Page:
Intel’s Australia and New Zealand managing director Kate Burleigh quit as the top dog, after working at the chip maker for 20 years. Burleigh began her career at Intel in 1996. She became marketing director in late 2005 and was the local boss since 2012.

Meanwhile, Boral appointed Kathleen Mackay to the new role of head of digital delivery following a reshuffle of its IT group led by CIO, William Payne. Mackay was formerly GM, IT project delivery and had a ‘small stint’ as CIO before Payne joined in January. Payne has replaced former CIO David Oxnam, who is due to leave the organisation next month.

Capgemini ANZ appointed former Origin Energy CIO Olaf Pietschner to the new role of chief operating officer.Prior to Origin, Pietschner was group director of technology at News Corp and has previously worked for Capgemini in Europe.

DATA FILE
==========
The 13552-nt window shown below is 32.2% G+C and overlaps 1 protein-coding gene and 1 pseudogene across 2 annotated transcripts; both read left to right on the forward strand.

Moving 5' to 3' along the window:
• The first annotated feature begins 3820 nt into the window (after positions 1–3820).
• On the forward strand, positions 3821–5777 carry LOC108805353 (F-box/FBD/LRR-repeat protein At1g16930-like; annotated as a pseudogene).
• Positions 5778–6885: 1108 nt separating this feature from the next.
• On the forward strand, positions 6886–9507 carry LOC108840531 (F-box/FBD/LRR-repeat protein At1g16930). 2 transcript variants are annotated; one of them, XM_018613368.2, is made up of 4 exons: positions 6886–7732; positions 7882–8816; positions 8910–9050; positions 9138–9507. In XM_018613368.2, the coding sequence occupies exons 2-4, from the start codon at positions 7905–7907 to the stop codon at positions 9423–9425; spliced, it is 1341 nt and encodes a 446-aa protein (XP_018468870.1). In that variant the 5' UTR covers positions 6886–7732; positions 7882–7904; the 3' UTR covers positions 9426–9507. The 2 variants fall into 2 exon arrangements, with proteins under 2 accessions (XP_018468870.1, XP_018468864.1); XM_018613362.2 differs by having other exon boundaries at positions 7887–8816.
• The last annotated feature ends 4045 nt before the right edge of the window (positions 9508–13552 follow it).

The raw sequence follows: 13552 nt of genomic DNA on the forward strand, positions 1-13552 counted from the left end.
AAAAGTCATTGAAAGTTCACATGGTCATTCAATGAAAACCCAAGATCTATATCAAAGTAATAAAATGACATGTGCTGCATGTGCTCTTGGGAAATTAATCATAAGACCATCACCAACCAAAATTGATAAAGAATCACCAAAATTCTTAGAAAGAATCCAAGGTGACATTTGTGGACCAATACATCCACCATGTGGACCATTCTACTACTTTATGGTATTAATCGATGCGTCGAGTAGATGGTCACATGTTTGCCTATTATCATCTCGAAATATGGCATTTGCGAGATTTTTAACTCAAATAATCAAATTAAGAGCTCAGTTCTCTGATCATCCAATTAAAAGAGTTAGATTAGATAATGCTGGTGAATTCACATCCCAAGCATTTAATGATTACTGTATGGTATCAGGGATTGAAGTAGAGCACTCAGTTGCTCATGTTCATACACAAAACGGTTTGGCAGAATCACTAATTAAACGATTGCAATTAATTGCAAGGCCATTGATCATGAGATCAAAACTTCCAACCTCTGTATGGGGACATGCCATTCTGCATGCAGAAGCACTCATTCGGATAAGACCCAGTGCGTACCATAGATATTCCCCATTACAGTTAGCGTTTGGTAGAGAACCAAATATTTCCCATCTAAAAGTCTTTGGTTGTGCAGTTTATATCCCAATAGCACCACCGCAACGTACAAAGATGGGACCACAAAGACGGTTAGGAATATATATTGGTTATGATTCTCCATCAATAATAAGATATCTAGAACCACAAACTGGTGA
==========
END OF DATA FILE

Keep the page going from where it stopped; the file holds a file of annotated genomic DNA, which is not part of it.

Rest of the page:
Big news on the security front. The Australian Defence Force launched a new ‘Information Warfare Division’ responsible for ‘electronic warfare.’

The unit will be responsible for “military cyber operations, military intelligence, joint electronic warfare, information operations and space operations,” according to the minister assisting the prime minister for cyber security, Dan Tehan.

Cybersecurity continued to capture the news headlines with the Federal Government saying it planed to push “thwarting the encryption of terrorist messaging” at a meeting of the Five Eyes nations in Canada.

Attorney-General George Brandis and Minister for Immigration and Border Protection Peter Dutton said the need for cooperation from service providers regarding encryption would be raised as a “priority issue” in the security talks between Australia, Canada, New Zealand, the United Kingdom and the United States.